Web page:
It is often said that constitutions are mere parchment barriers that cannot by themselves limit the power of the state or guarantee respect for rights. There has been little or no empirical scholarship, however, on the global prevalence and severity of constitutional noncompliance. This Article offers the first comparative empirical study of the extent to which countries uphold their formal constitutions. Drawing on data that covers the rights-related provisions of every constitution in the world over the last sixty years, we calculate numeric scores that capture the extent to which countries violate their constitutional promises or, conversely, uphold more rights than they promise. These scores are then used to rank countries according to their constitutional underperformance or overperformance.
Having identified both the worst offenders and the best performers, this Article proceeds to address a range of empirical questions about constitutional noncompliance. Each country’s performance is analyzed in three categories: personal integrity rights, civil and political freedoms, and socioeconomic and group rights. We find that, on average, a country’s performance in one category is only weakly correlated with its performance in other categories. Relatively few countries fail egregiously to uphold either the positive or the negative rights found in their constitutions.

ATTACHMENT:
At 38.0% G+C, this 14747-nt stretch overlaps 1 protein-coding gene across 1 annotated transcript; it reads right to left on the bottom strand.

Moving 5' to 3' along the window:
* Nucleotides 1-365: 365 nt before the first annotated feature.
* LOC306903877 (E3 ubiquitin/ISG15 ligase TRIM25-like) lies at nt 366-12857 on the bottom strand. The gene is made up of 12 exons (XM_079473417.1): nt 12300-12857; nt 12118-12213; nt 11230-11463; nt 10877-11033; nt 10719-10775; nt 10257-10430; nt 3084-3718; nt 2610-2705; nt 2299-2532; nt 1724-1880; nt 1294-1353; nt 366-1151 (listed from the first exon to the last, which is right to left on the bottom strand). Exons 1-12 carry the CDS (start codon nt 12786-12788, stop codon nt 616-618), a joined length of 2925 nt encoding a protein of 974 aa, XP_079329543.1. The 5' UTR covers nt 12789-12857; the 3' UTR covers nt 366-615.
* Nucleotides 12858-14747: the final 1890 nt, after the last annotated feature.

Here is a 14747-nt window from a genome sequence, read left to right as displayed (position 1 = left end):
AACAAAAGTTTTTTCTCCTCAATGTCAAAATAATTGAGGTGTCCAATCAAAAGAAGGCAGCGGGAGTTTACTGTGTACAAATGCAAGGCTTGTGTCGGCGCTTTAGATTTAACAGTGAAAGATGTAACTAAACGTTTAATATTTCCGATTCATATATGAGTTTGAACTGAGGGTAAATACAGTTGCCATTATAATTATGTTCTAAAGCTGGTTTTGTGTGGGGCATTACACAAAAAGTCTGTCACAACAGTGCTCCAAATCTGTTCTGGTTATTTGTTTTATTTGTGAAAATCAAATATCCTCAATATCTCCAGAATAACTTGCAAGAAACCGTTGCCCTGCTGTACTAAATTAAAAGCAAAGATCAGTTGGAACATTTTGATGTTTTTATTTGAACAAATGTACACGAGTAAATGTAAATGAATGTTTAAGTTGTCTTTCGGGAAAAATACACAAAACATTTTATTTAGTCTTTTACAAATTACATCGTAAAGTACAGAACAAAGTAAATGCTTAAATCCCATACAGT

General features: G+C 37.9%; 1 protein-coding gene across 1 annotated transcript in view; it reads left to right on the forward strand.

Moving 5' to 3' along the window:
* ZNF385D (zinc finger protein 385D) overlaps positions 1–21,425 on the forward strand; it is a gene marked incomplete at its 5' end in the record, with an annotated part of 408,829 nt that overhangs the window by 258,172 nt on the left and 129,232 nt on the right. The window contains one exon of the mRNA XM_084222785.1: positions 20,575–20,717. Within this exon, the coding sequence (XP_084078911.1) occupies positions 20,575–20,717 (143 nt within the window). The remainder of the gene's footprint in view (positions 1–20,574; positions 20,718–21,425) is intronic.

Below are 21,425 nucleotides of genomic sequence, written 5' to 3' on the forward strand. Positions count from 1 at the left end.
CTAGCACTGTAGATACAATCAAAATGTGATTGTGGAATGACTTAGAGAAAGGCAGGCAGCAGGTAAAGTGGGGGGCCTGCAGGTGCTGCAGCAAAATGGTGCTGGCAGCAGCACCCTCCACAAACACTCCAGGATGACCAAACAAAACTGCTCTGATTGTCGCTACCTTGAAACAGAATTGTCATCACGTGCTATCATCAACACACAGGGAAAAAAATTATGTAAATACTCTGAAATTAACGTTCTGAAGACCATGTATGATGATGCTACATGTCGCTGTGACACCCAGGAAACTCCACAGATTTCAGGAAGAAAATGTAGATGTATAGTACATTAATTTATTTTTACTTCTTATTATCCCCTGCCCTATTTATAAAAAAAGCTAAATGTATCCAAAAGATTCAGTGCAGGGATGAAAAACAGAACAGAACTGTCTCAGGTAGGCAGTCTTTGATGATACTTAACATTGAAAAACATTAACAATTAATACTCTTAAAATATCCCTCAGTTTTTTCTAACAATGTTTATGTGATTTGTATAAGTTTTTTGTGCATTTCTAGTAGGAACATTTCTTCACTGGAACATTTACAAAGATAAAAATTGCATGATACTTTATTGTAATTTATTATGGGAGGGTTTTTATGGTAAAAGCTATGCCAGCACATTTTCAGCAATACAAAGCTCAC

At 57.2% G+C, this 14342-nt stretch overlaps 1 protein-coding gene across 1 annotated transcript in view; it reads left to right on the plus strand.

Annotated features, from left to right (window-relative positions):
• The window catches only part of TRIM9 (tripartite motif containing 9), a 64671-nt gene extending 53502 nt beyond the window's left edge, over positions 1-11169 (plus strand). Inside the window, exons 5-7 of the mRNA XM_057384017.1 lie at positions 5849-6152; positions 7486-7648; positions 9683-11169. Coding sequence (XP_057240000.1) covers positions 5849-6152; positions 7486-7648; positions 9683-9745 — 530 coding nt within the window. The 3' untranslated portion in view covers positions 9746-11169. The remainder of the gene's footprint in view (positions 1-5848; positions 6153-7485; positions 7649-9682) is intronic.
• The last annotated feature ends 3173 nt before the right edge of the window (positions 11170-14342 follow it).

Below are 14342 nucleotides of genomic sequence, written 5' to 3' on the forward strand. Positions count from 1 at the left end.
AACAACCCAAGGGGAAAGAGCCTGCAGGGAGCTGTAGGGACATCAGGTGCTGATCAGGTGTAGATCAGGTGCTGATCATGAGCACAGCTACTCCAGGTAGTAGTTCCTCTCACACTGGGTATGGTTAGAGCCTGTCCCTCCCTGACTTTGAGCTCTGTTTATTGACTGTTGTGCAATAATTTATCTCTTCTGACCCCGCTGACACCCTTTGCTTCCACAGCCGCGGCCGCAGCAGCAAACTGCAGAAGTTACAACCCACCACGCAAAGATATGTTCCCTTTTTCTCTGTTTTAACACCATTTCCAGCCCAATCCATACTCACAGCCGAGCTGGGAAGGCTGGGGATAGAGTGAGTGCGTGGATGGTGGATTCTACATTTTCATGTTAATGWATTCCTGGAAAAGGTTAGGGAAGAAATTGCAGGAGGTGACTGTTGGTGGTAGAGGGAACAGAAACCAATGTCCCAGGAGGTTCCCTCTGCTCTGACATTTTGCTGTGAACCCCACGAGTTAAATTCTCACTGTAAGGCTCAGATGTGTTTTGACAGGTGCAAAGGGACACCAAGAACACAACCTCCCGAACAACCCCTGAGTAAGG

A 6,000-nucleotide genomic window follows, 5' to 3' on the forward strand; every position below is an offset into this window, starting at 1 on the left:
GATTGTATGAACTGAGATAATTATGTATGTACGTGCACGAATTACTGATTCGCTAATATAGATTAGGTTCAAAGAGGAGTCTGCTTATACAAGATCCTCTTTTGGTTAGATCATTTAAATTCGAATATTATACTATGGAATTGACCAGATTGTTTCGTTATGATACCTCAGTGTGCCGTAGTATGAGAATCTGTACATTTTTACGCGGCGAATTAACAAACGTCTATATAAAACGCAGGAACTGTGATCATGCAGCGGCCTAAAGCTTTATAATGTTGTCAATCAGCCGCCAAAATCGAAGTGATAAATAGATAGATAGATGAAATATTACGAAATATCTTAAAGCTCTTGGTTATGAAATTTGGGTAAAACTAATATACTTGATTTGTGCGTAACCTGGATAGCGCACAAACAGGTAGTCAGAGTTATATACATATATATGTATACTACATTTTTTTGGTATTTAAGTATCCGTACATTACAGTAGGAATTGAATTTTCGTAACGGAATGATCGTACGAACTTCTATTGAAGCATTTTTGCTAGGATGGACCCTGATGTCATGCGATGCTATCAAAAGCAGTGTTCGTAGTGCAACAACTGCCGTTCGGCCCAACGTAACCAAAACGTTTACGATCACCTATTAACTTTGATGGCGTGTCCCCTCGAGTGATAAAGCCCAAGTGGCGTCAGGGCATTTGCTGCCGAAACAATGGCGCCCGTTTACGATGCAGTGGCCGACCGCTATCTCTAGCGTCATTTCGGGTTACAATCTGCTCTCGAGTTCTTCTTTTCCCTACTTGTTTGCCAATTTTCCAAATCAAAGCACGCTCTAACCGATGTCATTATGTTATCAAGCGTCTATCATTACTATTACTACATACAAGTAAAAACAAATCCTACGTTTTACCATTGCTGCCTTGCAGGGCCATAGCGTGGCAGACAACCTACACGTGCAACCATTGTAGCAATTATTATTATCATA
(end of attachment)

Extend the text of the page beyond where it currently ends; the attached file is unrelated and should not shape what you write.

Considerable variation exists in the degree to which various formal rights are upheld in practice, ranging from the mere sixteen percent of countries that uphold women’s rights of an economic variety to the eighty-seven percent that respect their constitutional prohibitions against arbitrary arrest and detention. On the whole, socioeconomic and group rights are somewhat more likely to be violated than the other two categories of rights, but the performance gap across the different categories is narrowing over time.
Strong geographical patterns are evident in the distribution of sham constitutions. Countries in Africa and Asia tend to promise a wide range of rights in their constitutions but vary greatly in the extent to which they satisfy those self-imposed obligations, with the result that the two continents are home to a substantial majority of the world’s sham constitutions. These regional patterns persist, moreover, even if one controls via regression analysis for such variables as wealth and population size.
Finally, the Article identifies a number of variables that predict whether a country will be prone to sham constitutionalism. In past decades, the mere inclusion of socioeconomic rights in a constitution was associated with sham constitutionalism, but no longer. Wealthy and strongly democratic countries are relatively more likely to uphold their constitutional guarantees, whereas countries that are afflicted by civil war or promise a large number of rights are more likely to fall short. However, neither the existence of judicial review nor the ratification of human rights treaties is statistically associated with increased respect for constitutional rights. Likewise, we find no evidence that constitutional clauses that expressly limit the reach of various rights affect the extent to which countries actually uphold those rights.
David S. Law and Mila Versteeg. "Sham Constitutions" California Law Review 101 (2013).
Available at: http://works.bepress.com/david_law/29